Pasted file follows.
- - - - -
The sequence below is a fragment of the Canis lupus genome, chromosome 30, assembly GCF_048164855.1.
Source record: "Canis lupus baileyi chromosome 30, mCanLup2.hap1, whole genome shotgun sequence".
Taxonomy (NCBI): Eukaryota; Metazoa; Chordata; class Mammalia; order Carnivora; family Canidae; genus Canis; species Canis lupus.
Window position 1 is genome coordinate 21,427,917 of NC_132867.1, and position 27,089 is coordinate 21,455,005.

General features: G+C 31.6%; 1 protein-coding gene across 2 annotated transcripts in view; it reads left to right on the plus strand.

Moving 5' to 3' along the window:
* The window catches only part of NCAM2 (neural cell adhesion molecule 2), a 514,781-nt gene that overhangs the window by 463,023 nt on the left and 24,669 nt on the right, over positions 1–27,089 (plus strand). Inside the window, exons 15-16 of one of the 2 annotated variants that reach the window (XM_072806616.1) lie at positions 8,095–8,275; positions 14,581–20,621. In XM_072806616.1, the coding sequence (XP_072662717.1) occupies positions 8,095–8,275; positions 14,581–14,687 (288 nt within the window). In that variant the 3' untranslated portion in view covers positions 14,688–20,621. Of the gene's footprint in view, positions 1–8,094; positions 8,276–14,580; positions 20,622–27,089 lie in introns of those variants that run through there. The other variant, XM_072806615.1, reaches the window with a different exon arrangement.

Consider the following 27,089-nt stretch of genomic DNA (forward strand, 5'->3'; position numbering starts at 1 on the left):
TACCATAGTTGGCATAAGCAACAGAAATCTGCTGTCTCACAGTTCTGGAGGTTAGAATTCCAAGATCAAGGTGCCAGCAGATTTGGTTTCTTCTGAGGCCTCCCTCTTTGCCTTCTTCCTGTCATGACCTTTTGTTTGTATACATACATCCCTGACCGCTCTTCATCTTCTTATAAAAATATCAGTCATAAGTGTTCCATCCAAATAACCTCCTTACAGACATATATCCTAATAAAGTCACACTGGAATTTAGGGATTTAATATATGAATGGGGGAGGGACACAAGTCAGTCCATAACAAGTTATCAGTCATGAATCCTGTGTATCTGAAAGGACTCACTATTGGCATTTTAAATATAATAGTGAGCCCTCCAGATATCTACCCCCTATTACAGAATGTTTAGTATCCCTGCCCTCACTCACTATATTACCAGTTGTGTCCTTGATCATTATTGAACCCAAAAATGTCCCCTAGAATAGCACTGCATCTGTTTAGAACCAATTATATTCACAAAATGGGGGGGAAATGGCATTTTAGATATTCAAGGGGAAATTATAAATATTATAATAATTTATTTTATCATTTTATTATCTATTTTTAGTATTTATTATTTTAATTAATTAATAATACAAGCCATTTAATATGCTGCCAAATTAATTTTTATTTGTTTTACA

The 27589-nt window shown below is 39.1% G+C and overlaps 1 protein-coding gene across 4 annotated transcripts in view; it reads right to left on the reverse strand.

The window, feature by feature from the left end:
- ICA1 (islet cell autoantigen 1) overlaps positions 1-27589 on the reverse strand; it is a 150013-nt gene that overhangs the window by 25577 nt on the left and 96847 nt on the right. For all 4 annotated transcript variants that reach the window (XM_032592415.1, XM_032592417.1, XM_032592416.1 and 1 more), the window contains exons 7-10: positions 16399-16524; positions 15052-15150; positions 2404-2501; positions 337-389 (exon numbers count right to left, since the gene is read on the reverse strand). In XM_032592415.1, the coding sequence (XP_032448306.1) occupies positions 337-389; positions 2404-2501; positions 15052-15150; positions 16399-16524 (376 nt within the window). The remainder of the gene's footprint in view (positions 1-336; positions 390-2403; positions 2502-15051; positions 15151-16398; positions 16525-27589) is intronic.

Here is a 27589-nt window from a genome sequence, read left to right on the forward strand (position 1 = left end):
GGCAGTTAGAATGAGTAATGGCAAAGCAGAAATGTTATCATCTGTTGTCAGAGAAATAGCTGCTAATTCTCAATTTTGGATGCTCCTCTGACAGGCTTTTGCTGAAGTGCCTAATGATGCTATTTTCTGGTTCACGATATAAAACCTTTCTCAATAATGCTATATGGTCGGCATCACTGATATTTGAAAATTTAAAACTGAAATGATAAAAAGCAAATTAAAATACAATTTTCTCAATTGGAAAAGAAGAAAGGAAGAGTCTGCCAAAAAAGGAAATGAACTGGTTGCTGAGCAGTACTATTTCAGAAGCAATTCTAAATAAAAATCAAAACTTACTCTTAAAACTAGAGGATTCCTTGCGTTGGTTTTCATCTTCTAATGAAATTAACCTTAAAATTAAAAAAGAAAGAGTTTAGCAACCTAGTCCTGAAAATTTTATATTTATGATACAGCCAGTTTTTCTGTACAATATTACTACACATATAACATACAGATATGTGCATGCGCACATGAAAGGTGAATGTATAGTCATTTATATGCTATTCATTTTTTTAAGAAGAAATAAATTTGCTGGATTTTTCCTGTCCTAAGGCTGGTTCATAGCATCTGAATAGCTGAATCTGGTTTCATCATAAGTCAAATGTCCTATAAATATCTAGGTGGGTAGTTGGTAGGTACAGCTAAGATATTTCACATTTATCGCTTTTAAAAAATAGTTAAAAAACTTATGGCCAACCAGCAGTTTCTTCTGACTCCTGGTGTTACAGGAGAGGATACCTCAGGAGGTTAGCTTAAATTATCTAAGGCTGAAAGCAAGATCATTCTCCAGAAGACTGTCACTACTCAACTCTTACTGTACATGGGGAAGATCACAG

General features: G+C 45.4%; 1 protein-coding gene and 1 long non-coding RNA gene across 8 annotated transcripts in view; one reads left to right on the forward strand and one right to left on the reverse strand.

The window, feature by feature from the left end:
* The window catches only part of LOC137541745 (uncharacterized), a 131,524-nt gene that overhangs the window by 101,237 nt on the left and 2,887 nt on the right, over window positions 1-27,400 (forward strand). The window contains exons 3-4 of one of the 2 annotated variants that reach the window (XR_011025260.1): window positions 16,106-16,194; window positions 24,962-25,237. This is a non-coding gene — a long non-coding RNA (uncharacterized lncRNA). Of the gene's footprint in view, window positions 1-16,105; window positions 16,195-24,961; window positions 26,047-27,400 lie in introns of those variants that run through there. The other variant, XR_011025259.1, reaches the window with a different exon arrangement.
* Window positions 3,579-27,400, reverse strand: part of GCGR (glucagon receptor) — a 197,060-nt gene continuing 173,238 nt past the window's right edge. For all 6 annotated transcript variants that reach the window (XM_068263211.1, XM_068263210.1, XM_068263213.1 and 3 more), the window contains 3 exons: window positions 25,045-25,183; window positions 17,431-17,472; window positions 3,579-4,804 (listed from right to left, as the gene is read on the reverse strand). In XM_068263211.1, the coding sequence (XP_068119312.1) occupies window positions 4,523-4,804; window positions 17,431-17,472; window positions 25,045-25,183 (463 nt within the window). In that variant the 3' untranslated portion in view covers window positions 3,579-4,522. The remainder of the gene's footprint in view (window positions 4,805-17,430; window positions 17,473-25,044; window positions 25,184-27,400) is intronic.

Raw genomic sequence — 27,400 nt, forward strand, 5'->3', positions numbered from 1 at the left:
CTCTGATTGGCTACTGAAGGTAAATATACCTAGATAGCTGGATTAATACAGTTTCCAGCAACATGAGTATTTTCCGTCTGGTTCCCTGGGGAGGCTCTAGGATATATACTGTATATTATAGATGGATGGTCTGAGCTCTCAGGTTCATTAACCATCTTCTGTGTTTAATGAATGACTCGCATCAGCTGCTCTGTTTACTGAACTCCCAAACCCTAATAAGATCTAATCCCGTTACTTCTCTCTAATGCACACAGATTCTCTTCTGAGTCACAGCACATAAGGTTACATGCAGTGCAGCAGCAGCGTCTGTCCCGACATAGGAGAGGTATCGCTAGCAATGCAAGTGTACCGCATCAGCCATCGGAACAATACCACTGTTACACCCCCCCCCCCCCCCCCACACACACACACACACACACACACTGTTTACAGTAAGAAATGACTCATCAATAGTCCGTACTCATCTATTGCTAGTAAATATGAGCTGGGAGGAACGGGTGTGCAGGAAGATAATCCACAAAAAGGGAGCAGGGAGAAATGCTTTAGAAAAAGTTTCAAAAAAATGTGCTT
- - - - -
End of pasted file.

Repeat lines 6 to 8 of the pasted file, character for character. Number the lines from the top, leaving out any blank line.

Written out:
Moving 5' to 3' along the window:
* The window catches only part of NCAM2 (neural cell adhesion molecule 2), a 514,781-nt gene that overhangs the window by 463,023 nt on the left and 24,669 nt on the right, over positions 1–27,089 (plus strand). Inside the window, exons 15-16 of one of the 2 annotated variants that reach the window (XM_072806616.1) lie at positions 8,095–8,275; positions 14,581–20,621. In XM_072806616.1, the coding sequence (XP_072662717.1) occupies positions 8,095–8,275; positions 14,581–14,687 (288 nt within the window). In that variant the 3' untranslated portion in view covers positions 14,688–20,621. Of the gene's footprint in view, positions 1–8,094; positions 8,276–14,580; positions 20,622–27,089 lie in introns of those variants that run through there. The other variant, XM_072806615.1, reaches the window with a different exon arrangement.

Consider the following 27,089-nt stretch of genomic DNA (forward strand, 5'->3'; position numbering starts at 1 on the left):